Obama says he's ready to work with Republicans to avoid 'fiscal cliff'

Insists on higher taxes on the wealthy

President Barack Obama, accused by Republican House Speaker John Boehner of pushing the country toward the "cliff," said on Saturday he was ready to work with congressional Republicans on a comprehensive plan to cut budget deficits as long it included higher taxes on the wealthy.

is battling Republican lawmakers over how to avoid the combination of sharp tax hikes and spending cuts set to kick in early next year that could plunge the back into recession.

In his weekly radio address, the president renewed his call for Republicans to extend middle-class tax cuts while letting tax rates go up for the wealthy. He also said he would be willing to find ways to bring down healthcare costs and make additional cuts to government social safety-net programs.

"We can and should do more than just extend middle-class tax cuts," he said. "I stand ready to work with Republicans on a plan that spurs economic growth, creates jobs and reduces our deficit - a plan that gives both sides some of what they want."

Republicans have balked at tax rate increases, which they say would hurt small businesses and brake economic growth.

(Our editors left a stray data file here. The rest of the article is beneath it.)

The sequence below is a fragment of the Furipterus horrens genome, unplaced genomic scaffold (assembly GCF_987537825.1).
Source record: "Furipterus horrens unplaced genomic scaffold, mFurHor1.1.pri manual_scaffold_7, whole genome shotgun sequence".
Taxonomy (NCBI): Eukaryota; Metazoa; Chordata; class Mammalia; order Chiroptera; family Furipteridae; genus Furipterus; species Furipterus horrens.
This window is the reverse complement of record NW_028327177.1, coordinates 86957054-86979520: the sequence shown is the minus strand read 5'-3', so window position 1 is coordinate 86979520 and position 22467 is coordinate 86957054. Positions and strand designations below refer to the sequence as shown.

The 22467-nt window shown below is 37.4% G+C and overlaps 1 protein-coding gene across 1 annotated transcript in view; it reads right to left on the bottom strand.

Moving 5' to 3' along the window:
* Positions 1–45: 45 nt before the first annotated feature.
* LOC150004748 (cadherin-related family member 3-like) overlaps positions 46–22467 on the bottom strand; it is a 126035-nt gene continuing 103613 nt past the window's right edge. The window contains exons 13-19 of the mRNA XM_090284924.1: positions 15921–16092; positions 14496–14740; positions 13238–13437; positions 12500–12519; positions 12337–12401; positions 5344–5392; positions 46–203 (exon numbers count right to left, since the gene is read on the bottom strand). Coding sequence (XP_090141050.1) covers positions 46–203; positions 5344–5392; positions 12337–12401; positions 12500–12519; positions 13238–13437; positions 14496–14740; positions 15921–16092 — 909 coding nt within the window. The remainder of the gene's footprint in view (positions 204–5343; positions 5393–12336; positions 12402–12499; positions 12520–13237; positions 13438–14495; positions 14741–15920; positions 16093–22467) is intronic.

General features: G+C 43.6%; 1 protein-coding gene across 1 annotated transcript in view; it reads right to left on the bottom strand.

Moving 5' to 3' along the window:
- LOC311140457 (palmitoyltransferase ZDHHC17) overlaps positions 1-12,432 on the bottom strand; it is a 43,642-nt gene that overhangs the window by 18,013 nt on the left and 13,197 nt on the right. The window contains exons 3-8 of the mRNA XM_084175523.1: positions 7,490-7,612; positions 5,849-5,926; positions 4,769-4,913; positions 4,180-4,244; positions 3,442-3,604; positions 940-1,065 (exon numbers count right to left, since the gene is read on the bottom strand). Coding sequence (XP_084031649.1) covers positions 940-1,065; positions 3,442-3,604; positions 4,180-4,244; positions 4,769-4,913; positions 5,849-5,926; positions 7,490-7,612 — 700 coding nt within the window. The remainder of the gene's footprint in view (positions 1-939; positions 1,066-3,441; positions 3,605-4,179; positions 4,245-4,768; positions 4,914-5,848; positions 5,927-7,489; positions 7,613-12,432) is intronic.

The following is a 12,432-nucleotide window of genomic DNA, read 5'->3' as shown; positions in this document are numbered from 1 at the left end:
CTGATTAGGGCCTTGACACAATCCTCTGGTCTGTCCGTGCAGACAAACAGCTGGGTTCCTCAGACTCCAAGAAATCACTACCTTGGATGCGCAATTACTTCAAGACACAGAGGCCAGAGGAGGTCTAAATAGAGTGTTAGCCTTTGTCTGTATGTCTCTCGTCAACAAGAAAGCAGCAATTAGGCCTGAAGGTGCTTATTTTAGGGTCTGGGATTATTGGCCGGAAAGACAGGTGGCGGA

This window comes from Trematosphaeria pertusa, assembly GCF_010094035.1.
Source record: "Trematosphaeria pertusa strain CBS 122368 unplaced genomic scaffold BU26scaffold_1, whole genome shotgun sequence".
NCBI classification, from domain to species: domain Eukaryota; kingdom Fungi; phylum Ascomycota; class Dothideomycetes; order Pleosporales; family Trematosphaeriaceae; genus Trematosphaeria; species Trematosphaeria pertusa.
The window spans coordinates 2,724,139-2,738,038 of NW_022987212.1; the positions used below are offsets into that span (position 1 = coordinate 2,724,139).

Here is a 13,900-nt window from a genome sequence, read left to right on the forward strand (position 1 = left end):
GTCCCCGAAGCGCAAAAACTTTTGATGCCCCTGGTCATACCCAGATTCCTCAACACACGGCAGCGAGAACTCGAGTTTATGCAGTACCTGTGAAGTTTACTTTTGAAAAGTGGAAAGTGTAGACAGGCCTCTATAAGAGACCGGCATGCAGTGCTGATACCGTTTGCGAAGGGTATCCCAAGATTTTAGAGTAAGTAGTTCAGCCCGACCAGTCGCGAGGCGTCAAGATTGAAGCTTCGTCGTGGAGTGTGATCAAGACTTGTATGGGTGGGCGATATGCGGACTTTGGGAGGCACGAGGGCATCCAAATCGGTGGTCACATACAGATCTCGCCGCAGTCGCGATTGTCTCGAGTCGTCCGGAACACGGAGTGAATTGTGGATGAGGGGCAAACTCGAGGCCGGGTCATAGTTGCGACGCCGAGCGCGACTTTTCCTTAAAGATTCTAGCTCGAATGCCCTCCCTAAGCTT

With three weeks left to avert the fiscal crunch, Boehner said on Friday the administration had adopted a "my way or the highway" approach and was engaging in reckless talk about going over the "fiscal cliff.

But Obama said his re-election last month and Democratic gains in both houses of Congress showed decisive support for his approach.

"After all, this was a central question in the election," he said. "A clear majority of Americans - Democrats, Republicans and Independents - agreed with a balanced approach that asks something from everyone, but a little more from those who can

Boehner and the House leadership submitted their terms for a deal to the White House on Monday, after Obama offered his opening proposal last week.

The plans from both sides would cut deficits by more than $4 trillion over the next 10 years but differ on how to get there. Republicans want more drastic spending cuts in "entitlement programs" like the Medicare healthcare program for the elderly, while Obama wants to raise more revenue with tax increases and to boost some spending to spur the sluggish economy.

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Obama says he's ready to work with Republicans to avoid 'fiscal cliff'

Insists on higher taxes on the wealthy